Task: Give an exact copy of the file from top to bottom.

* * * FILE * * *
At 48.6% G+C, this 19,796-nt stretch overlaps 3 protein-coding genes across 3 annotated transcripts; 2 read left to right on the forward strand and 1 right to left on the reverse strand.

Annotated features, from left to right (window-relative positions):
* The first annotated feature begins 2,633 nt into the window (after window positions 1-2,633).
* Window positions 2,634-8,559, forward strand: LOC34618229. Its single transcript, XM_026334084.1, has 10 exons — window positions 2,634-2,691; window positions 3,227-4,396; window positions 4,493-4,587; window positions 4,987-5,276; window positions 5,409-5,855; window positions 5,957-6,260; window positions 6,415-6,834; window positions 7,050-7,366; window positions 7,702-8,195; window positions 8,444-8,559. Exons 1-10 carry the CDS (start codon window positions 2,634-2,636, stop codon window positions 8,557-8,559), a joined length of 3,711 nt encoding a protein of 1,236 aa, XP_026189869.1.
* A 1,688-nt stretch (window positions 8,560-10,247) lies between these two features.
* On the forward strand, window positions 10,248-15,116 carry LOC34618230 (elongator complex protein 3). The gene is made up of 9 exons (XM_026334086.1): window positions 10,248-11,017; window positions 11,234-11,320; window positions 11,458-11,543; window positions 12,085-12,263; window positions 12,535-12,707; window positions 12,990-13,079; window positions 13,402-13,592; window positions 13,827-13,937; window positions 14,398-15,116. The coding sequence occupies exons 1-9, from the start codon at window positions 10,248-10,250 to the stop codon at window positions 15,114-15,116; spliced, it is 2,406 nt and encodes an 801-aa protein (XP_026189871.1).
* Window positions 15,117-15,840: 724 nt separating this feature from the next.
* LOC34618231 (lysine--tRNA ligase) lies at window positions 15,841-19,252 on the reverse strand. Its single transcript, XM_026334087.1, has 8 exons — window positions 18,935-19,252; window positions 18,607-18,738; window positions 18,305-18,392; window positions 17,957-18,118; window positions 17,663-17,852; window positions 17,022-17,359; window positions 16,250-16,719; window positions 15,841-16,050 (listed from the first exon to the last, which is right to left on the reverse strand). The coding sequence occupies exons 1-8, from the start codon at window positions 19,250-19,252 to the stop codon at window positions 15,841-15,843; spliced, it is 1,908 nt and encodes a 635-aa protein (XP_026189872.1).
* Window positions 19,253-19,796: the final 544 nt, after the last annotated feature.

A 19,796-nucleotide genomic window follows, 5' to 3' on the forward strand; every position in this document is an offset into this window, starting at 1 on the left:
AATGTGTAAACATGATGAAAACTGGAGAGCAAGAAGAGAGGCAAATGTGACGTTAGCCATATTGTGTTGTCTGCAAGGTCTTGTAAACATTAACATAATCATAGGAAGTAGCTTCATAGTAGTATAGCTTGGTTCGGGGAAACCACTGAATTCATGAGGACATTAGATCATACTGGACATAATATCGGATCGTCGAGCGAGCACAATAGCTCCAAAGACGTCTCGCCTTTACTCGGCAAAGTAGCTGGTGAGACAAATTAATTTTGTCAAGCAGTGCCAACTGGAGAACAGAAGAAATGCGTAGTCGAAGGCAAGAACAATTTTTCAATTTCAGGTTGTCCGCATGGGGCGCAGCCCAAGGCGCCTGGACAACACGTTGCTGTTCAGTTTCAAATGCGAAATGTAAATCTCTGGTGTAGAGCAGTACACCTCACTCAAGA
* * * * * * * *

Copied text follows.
At 48.6% G+C, this 19,796-nt stretch overlaps 3 protein-coding genes across 3 annotated transcripts; 2 read left to right on the forward strand and 1 right to left on the reverse strand.

Annotated features, from left to right (window-relative positions):
* The first annotated feature begins 2,633 nt into the window (after window positions 1-2,633).
* Window positions 2,634-8,559, forward strand: LOC34618229. Its single transcript, XM_026334084.1, has 10 exons — window positions 2,634-2,691; window positions 3,227-4,396; window positions 4,493-4,587; window positions 4,987-5,276; window positions 5,409-5,855; window positions 5,957-6,260; window positions 6,415-6,834; window positions 7,050-7,366; window positions 7,702-8,195; window positions 8,444-8,559. Exons 1-10 carry the CDS (start codon window positions 2,634-2,636, stop codon window positions 8,557-8,559), a joined length of 3,711 nt encoding a protein of 1,236 aa, XP_026189869.1.
* A 1,688-nt stretch (window positions 8,560-10,247) lies between these two features.
* On the forward strand, window positions 10,248-15,116 carry LOC34618230 (elongator complex protein 3). The gene is made up of 9 exons (XM_026334086.1): window positions 10,248-11,017; window positions 11,234-11,320; window positions 11,458-11,543; window positions 12,085-12,263; window positions 12,535-12,707; window positions 12,990-13,079; window positions 13,402-13,592; window positions 13,827-13,937; window positions 14,398-15,116. The coding sequence occupies exons 1-9, from the start codon at window positions 10,248-10,250 to the stop codon at window positions 15,114-15,116; spliced, it is 2,406 nt and encodes an 801-aa protein (XP_026189871.1).
* Window positions 15,117-15,840: 724 nt separating this feature from the next.
* LOC34618231 (lysine--tRNA ligase) lies at window positions 15,841-19,252 on the reverse strand. Its single transcript, XM_026334087.1, has 8 exons — window positions 18,935-19,252; window positions 18,607-18,738; window positions 18,305-18,392; window positions 17,957-18,118; window positions 17,663-17,852; window positions 17,022-17,359; window positions 16,250-16,719; window positions 15,841-16,050 (listed from the first exon to the last, which is right to left on the reverse strand). The coding sequence occupies exons 1-8, from the start codon at window positions 19,250-19,252 to the stop codon at window positions 15,841-15,843; spliced, it is 1,908 nt and encodes a 635-aa protein (XP_026189872.1).
* Window positions 19,253-19,796: the final 544 nt, after the last annotated feature.

A 19,796-nucleotide genomic window follows, 5' to 3' on the forward strand; every position in this document is an offset into this window, starting at 1 on the left:
AATGTGTAAACATGATGAAAACTGGAGAGCAAGAAGAGAGGCAAATGTGACGTTAGCCATATTGTGTTGTCTGCAAGGTCTTGTAAACATTAACATAATCATAGGAAGTAGCTTCATAGTAGTATAGCTTGGTTCGGGGAAACCACTGAATTCATGAGGACATTAGATCATACTGGACATAATATCGGATCGTCGAGCGAGCACAATAGCTCCAAAGACGTCTCGCCTTTACTCGGCAAAGTAGCTGGTGAGACAAATTAATTTTGTCAAGCAGTGCCAACTGGAGAACAGAAGAAATGCGTAGTCGAAGGCAAGAACAATTTTTCAATTTCAGGTTGTCCGCATGGGGCGCAGCCCAAGGCGCCTGGACAACACGTTGCTGTTCAGTTTCAAATGCGAAATGTAAATCTCTGGTGTAGAGCAGTACACCTCACTCAAGA